Born in Tunbridge Wells (Kent, England), and raised in a village in Sussex, Angela Billows and her husband, artist Jake Paltenghi, have had a home in the medieval town of Tarascon for eight years and have lived there full time for four. Angela works as a costume designer for film and television…and blogs about her life in Provence at Provence Calling. Like its sister city Beaucaire, just over the Rhône, Tarascon is close to Arles, Avignon and St. Remy, but remains undiscovered by many Provençale travelers. Angela recently gave us an insiders’ guide to Beaucaire here; now she takes us around Tarascon to share some of her favorite addresses.
People often ask how it is that we came to live here. The answer is that I had friends who lived outside St. Remy, whom I used to visit. One day over a glass of wine, I was saying how much I would like to buy a house nearby, not thinking for a minute that I would be able to afford one. My friend suggested I should look in Tarascon, as it was about 1/3rd the price of a house in one of the popular towns like St. Remy (15 kms away), Maussane (17 kms), or Uzès (35 kms)—all of them well-known destinations for visitors. Tarascon, however, has somehow missed its mark on the tourist map, and yet it sits in the heart of Provence--at the apex of the “golden triangle” of Arles, Avignon and Nimes.
Things were quite different in earlier times when the Popes lived up the Rhone in Avignon (1309 – 1377) and built their Palais des Papes: The French Cardinals didn’t back the election of Pope Urban VI in Rome and elected instead Clement VII; setting him up in Avignon. Two consecutive popes reigned on until 1423, causing what is known as the Great Western Papal Schism.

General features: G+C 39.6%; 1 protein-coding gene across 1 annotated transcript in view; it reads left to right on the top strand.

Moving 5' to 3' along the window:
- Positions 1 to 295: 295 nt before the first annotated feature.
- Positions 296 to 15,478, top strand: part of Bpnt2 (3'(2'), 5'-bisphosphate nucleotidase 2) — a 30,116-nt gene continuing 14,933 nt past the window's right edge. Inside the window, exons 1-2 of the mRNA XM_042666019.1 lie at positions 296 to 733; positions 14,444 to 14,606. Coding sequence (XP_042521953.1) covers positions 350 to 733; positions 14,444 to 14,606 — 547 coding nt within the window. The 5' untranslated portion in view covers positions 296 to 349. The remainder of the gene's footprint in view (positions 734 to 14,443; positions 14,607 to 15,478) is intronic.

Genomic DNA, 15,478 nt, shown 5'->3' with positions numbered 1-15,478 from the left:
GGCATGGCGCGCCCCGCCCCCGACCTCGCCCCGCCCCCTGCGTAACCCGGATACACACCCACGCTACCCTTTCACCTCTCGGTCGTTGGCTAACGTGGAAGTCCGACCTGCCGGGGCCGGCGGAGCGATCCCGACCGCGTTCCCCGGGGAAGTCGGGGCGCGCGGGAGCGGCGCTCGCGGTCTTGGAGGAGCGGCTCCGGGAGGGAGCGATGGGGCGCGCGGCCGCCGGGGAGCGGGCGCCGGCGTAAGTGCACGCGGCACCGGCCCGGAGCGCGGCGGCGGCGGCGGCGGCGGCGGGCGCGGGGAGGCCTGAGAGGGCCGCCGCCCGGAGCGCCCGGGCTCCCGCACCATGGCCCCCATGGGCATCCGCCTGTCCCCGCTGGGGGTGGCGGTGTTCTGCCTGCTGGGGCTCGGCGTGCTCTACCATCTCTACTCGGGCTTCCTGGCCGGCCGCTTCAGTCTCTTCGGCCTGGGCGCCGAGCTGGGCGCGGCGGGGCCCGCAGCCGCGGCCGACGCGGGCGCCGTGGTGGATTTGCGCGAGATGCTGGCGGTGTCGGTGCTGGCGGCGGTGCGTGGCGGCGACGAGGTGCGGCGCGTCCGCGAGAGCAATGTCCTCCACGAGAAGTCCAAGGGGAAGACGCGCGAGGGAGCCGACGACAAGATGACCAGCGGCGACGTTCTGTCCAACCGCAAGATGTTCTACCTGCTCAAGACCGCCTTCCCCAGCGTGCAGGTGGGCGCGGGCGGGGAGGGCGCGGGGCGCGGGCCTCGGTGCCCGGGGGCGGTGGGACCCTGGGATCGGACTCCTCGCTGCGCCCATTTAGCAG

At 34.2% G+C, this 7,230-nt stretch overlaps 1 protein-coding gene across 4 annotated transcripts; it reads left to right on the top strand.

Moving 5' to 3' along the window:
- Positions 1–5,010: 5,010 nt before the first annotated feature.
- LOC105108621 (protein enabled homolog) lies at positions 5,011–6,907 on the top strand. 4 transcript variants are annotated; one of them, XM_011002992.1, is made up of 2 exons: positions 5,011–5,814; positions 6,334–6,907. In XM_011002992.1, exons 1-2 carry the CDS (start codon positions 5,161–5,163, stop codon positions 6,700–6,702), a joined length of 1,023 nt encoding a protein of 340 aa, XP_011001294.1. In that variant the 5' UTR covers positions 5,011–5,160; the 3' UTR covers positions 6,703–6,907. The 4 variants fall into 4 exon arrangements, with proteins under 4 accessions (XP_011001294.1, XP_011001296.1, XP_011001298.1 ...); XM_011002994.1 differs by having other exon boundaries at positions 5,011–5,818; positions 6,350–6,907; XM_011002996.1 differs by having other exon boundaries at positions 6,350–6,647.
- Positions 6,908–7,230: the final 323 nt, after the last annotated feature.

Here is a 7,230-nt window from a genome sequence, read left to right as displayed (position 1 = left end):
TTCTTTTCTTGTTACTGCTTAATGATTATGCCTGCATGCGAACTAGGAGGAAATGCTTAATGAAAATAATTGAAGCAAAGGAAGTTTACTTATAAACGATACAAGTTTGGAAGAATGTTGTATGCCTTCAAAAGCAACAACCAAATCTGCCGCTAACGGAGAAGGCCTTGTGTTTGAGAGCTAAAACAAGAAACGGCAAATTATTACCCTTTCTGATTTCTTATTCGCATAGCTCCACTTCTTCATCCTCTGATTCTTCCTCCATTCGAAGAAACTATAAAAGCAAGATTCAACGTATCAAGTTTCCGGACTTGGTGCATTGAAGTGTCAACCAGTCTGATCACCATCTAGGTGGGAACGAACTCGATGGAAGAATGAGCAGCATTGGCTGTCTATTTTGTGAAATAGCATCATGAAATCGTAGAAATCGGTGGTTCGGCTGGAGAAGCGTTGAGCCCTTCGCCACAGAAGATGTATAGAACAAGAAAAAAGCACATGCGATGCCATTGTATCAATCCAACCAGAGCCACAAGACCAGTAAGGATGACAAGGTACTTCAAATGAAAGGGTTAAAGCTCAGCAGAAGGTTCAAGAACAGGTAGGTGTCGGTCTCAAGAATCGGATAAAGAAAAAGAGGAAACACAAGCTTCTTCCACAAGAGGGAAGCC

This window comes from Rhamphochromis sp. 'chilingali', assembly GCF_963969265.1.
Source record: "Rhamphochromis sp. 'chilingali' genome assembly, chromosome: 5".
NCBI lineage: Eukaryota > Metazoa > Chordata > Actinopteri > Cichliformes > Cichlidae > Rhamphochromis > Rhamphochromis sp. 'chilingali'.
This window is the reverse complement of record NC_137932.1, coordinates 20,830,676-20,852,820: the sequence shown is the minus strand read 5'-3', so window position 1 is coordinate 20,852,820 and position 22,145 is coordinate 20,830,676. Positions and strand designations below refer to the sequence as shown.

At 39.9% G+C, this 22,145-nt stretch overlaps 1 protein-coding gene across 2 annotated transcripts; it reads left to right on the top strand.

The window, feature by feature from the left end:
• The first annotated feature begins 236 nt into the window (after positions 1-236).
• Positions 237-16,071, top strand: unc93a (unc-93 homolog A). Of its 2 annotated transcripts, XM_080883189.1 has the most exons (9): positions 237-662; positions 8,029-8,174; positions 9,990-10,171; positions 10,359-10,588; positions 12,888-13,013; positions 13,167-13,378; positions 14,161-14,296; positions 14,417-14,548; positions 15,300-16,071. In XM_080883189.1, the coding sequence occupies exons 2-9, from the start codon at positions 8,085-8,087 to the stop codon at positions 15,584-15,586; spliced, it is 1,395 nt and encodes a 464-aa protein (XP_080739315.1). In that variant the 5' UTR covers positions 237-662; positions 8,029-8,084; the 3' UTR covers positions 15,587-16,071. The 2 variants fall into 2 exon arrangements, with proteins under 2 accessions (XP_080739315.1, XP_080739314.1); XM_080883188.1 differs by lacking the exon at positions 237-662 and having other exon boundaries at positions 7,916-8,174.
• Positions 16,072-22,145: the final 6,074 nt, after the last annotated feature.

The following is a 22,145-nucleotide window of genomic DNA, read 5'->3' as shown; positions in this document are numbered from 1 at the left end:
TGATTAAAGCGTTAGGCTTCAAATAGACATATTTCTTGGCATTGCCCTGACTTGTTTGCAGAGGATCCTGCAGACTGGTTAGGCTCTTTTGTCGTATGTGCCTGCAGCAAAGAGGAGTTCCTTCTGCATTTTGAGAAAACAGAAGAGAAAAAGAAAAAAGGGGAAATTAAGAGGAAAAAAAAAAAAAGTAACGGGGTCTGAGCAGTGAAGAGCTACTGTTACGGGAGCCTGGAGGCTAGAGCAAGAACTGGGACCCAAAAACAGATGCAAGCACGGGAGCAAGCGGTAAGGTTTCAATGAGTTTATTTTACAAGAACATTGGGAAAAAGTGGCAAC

In 1449, Le Bon Roi René or Good King Rene, the last ruler of Provence, chose Tarascon for one of his homes and built the maginificent castle on the banks of the river. It was lovingly restored in the last century and the vastness of it--it has an apothecary garden within its walls--still causes wonder today. You can walk through the grand ceremonial halls, peer into what was once the privy and tempt vertigo on top of the ramparts as you look down on the ancient steeples and roofs of the town on one side and the river on the other. Château de Tarascon, 04 90 91 01 93. From April 1 to September 30, the chateau is open every day, from 9 am to 7 pm.
Opposite the castle is the Église Collégiale Ste. Marthe (St Martha's Collegiate Church), which dates to the 12th century and is supposedly where St. Martha is buried. It was believed that she came to Provence by boat, arriving in the Camargue (Saintes-Marie-de-la-Mer) with Mary Magdelene, Lazarus and other Saints to spread the word of Christ. Martha travelled inland to Tarascon where at the time, a monster-- half beast half fish called the Tarasque--was terrorizing the locals. The story says that she managed to tame the monster and tied him up with her girdle, enabling the townsfolk to kill him. She died in 68 AD and her relics were kept safe until they were found and enshrined in the Church in 1187. The church is open from 8 am to 6 p.m. Place de la Concorde, 04-90-91-09-50.
Tarascon became an important place of worship with many pilgrims and Kings coming to the town to pay homage to St Martha and up until the Revolution, the town had as many as 15 convents. A lot of these have since been adapted for other uses and some became grand private houses or hôtel particuliers as they are called in French.
One of these is the now the headquarters of Souleïado and also houses their museum and a shop. In the museum you’ll see the collection of rare and old Provencal fabrics and costumes, and learn how they were printed with wooden blocks and cylindrical copper plates. In the shop, you can buy Souleïado clothing, shoes, bags and linens made with their iconic fabric. A recent addition to the store is the Ciergerie des Prémontrés, traditional artisinal candlemakers who supply many of the local churches. There is also a salon de thé and you can sit in the beautiful courtyard and enjoy a cup of tea or coffee with a pastry and muse on times gone by. Souleïado , 39 rue Proudhon, 04-90-91-08-80.